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La Clinica opioid project’s new director receives $5,000 donation

by Bill Knowles

During the steering committee meeting at the Holiday Inn Express at DIA, from R to L Travis Nelson, Dr. Uma, Elmer Emery, and Kebra Smith-Bolden during a brainstorming session. Photo courtesy Travis Nelson.

WALSENBURG — Several things happened at the Oct. 21 meeting of the steering committee for the La Clinica medical cannabis project. Travis Nelson was elected as the executive director. The project is aimed at fighting addiction to opioids.

In a surprise move, Elmer Jay Emery, a council member with the St. Croix Chippewa tribe in Wisconsin, presented the committee with a $5,000 donation to the project and committed to raising an additional $50,000. The $50,000 will pay for repairs to the La Clinica building, purchase a computer system, pay for malpractice insurance, and license doctors who may want to volunteer their services. Any funds left over will be put into an account to help cover the cost of transportation for the doctors.

One of the projects approved by the committee was the Jan. 1, 2018 launch of a Welldone Crowd Funding site. Dr. Elias Jackson and Kyle Hill have been doing some research on possible grant funding from various foundations.

Opioid addiction has been a scourge in both Las Animas and Huerfano counties for many years. Both counties led the state in per capita overdoses and death from overdoses for nearly a decade, from 2005 to 2014.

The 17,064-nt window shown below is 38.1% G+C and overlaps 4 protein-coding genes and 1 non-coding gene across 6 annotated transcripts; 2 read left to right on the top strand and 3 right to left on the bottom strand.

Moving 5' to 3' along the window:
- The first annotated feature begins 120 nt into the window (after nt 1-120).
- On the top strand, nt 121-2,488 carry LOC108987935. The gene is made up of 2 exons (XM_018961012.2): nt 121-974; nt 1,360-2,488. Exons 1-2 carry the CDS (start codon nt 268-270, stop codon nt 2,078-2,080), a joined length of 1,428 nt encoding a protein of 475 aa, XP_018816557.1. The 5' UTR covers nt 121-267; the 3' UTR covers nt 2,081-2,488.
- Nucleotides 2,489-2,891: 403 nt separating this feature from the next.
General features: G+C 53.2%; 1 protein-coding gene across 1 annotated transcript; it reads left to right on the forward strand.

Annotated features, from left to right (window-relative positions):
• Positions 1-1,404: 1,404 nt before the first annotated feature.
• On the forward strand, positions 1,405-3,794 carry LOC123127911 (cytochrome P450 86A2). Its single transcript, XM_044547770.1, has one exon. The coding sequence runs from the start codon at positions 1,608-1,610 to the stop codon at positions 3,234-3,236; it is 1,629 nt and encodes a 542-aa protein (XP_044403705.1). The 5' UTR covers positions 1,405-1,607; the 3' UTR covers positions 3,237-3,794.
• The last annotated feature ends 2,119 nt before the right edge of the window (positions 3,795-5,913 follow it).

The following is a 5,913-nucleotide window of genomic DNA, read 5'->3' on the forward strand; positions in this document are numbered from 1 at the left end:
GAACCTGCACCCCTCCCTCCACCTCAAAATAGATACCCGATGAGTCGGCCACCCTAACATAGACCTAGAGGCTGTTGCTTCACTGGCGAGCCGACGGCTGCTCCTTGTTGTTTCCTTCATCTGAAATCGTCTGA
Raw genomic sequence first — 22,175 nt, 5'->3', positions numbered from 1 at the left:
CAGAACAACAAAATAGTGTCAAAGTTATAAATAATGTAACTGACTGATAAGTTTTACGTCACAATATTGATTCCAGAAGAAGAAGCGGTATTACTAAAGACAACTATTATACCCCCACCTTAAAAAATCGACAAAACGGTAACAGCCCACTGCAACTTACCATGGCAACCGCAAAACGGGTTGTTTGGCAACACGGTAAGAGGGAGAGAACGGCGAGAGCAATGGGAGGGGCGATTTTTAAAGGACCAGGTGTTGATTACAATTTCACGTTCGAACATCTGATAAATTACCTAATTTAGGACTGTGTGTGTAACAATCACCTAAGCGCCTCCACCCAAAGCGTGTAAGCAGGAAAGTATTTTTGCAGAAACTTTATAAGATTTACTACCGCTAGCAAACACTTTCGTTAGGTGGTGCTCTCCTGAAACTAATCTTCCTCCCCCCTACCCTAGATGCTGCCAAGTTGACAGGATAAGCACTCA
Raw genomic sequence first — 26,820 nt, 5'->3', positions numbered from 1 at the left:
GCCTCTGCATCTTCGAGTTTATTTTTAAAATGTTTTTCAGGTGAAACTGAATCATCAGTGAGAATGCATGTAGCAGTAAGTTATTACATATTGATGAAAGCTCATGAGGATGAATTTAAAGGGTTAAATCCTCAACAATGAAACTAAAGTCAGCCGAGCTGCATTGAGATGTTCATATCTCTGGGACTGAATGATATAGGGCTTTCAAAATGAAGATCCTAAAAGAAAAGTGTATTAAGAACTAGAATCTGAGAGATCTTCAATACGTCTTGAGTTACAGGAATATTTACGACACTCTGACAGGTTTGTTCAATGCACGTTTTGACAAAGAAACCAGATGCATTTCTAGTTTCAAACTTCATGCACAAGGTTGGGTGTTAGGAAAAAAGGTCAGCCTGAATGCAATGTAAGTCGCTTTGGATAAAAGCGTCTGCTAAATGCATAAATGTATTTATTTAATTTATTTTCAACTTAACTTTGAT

According to a report in the New York Times, the opioid epidemic kills about 90 Americans a day, roughly the same number as killed in automobile accidents.

This epidemic had its beginning in the 1990s with the increase in prescription painkillers. Over the decades other drugs, such as heroin and fentanyl, began being used by those whose doctors cut them off from prescription painkillers they’d become addicted to. The new drugs and were cheaper and far more accessible, which has allowed the epidemic to go global.

President Trump, in his speech on the opioid epidemic in the U.S. on Oct. 26, 2017, characterized the epidemic as a national public health emergency and directed the executive government to “use every appropriate emergency authority” to fight the crisis.

According to a report published in Politifact.com on Oct. 30, more than 64,000 people died in 2016 from drug overdoses, the majority of which were linked to opioids, such as oxycodone, and synthetic opioids such as fentanyl and heroin.

The La Clinica project, and more specifically its goal of producing solid scientific data on the effects of certain endocannibinoids on opioid addiction, is gaining national attention. Many believe that endocannibinoids used to combat opioid addiction stand a greater chance of success than many other programs. However scientific data on the thesis is still in its infancy. The La Clinica project will gather the raw data and the campus will analyze it and develop treatments based on the data. Last week on his swing through Walsenburg, Colorado gubanatorial candidate Jared Polis said that where there is access to medical marijuana, opioid addiction goes down 25 percent.

As early as 1999 it was known that the delta-nine tetrahydrocannibinoid (THC) “strongly reduced the reinforcing properties of morphine and the severity of the withdrawal symptoms,” says a study published in Science Magazine, Jan. 15, 1999, page 401.

Other projects that might be pursued are working on treatment for posttraumatic shock disorder (PTSD) followed by developing treatments for patients diagnosed with cancer.

Nelson would like to see three clinics: the first in Gardner to be more academic, and others in Trinidad and Pueblo. Once that is achieved, Nelson says “…then war can be waged on the opioid epidemic.”

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